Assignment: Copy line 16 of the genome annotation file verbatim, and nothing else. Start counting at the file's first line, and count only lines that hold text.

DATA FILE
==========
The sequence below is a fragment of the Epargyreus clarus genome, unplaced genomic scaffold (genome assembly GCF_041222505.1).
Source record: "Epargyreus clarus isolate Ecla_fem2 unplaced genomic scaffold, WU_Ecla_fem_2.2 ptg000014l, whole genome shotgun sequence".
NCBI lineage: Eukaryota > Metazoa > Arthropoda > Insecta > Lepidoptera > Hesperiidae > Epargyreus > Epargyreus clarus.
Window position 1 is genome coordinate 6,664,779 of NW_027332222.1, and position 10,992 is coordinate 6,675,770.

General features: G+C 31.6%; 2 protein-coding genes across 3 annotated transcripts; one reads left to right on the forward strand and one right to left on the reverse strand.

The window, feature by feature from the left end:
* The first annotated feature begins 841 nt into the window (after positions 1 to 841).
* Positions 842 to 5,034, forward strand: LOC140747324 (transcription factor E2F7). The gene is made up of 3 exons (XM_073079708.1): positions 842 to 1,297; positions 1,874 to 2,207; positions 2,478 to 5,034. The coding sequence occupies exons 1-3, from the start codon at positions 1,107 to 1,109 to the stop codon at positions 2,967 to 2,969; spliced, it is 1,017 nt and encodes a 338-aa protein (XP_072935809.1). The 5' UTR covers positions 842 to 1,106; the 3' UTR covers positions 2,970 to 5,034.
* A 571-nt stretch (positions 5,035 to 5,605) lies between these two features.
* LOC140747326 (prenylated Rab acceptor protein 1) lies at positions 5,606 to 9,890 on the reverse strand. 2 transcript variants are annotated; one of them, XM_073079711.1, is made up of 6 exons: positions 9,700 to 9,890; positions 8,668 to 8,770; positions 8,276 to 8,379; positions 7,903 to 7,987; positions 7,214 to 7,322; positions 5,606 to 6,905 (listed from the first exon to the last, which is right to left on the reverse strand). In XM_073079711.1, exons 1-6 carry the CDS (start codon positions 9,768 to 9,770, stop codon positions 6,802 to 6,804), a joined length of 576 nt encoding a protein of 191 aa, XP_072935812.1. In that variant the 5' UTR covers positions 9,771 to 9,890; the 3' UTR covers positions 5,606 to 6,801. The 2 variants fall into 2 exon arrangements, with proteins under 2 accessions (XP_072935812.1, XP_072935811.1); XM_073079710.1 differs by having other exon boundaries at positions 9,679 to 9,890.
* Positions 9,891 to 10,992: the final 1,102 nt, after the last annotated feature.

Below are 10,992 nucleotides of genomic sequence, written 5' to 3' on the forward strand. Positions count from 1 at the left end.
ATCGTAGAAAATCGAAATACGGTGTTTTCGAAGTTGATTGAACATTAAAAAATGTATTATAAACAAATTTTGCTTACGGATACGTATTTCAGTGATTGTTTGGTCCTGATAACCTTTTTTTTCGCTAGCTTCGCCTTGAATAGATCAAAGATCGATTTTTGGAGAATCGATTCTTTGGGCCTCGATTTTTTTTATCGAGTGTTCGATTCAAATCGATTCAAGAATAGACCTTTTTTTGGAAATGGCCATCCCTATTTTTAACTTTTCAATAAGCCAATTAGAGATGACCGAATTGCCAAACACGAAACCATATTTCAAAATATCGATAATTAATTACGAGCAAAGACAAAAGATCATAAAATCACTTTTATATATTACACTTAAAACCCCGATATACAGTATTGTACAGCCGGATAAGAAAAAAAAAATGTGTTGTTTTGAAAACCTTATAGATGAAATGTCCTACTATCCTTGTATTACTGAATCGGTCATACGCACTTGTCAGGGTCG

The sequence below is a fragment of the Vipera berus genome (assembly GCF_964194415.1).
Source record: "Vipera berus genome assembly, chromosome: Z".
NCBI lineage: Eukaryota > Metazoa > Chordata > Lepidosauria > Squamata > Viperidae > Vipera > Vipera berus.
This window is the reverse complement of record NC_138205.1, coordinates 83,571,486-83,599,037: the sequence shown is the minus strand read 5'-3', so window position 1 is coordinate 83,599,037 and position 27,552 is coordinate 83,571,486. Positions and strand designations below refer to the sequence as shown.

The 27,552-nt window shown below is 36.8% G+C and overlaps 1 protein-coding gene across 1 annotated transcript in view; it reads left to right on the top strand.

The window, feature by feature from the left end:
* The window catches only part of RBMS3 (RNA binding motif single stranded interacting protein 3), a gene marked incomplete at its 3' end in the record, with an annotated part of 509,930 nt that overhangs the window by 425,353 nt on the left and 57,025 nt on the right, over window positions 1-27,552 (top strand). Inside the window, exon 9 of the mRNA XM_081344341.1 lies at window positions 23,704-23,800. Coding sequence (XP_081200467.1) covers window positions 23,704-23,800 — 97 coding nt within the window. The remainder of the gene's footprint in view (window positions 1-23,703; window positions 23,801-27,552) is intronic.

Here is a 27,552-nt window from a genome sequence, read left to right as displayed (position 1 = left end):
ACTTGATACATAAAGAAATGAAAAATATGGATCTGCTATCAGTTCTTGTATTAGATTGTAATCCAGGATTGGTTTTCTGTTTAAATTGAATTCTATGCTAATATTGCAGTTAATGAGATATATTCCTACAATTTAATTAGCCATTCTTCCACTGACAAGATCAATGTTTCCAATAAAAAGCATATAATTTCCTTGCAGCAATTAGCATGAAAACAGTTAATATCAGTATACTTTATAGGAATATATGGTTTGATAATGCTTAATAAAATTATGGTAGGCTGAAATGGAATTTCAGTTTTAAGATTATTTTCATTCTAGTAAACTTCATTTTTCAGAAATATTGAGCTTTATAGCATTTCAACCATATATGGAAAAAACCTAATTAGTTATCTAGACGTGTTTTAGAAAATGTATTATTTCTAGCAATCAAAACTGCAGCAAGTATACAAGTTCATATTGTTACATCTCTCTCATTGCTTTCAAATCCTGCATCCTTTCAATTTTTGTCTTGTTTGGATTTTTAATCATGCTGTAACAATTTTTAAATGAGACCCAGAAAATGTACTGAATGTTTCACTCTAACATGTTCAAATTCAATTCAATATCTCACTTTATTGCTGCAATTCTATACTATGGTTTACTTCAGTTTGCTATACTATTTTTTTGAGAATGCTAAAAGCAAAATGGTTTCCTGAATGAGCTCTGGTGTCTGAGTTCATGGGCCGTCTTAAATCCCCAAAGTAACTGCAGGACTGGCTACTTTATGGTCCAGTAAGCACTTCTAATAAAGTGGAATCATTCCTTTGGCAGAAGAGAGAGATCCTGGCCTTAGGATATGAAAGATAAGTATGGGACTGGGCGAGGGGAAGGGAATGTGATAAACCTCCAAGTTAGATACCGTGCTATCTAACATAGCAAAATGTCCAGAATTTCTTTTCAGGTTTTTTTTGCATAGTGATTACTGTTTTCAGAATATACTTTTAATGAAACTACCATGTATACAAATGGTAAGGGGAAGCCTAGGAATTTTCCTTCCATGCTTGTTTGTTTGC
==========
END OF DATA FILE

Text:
NCBI lineage: Eukaryota > Metazoa > Chordata > Lepidosauria > Squamata > Viperidae > Vipera > Vipera berus.